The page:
In his native Tashkent, capital of the now-independent Soviet republic Uzbekistan, Aron Aronov built up a collection of Jewish items from Uzbeki life that he would show visitors to his apartment. He couldn’t bring the artifacts in his limited luggage space when he came to the United States in 1989, so he shipped the stuff ahead, at great personal expense.
Some five dozen middle school students — half of them Jewish, half Catholic — compared their respective faiths’ beliefs and collaborated on the construction of Pesach-themed poster boards at the Anti-Defamation League’s recent Model Interfaith Seder.
At shmura matzah bakeries, where the “guarded” unleavened kosher-for-Passover product is made, thoughts of the seders start around Chanukah.
By November, the wheat harvested in June — under supervision, to ensure that it does not come into contact with water and possibly become chametz — and ground into flour soon afterwards, is kneaded with water and baked.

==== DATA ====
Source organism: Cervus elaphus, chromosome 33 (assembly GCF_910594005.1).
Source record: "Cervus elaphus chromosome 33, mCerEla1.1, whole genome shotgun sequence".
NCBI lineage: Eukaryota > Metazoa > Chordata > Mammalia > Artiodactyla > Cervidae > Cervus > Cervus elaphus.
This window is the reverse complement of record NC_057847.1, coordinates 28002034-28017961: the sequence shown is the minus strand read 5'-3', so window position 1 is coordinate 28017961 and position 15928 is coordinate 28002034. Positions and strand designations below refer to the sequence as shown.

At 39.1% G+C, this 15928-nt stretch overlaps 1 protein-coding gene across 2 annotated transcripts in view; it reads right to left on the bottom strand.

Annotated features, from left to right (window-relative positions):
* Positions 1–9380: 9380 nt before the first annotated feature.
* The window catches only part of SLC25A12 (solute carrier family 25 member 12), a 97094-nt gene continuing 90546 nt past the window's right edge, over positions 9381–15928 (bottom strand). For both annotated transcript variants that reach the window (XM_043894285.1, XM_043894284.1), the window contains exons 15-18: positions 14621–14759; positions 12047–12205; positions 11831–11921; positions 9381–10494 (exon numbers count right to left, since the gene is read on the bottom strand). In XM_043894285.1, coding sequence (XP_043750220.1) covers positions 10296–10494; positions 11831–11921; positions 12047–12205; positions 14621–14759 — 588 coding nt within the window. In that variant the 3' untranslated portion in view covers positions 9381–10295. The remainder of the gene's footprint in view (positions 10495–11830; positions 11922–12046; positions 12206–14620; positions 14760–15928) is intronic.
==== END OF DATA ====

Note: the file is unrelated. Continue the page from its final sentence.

The victims of the Triangle Shirtwaist Factory fire — 146 people, mostly young immigrant Jewish and Italian women — never got to walk home from the scene of the tragedy in Greenwich Village 100 years ago. So on Sunday, two days after the actual anniversary, a symbolic march took place in their memory.
In his native Belarus, Mikhail Katz, right, was a champion checkers player and an enthusiastic student of chess.
In Brooklyn, where he migrated 16 years ago, he has continued to work at his vocation.
As head coach at the White Rook Chess Club in the Brighton Beach section of Brooklyn, home for generations to waves of émigrés, he teaches 100 students, most of them in chess, most of them, like him, from the former Soviet Union, many of them present or aspiring champions.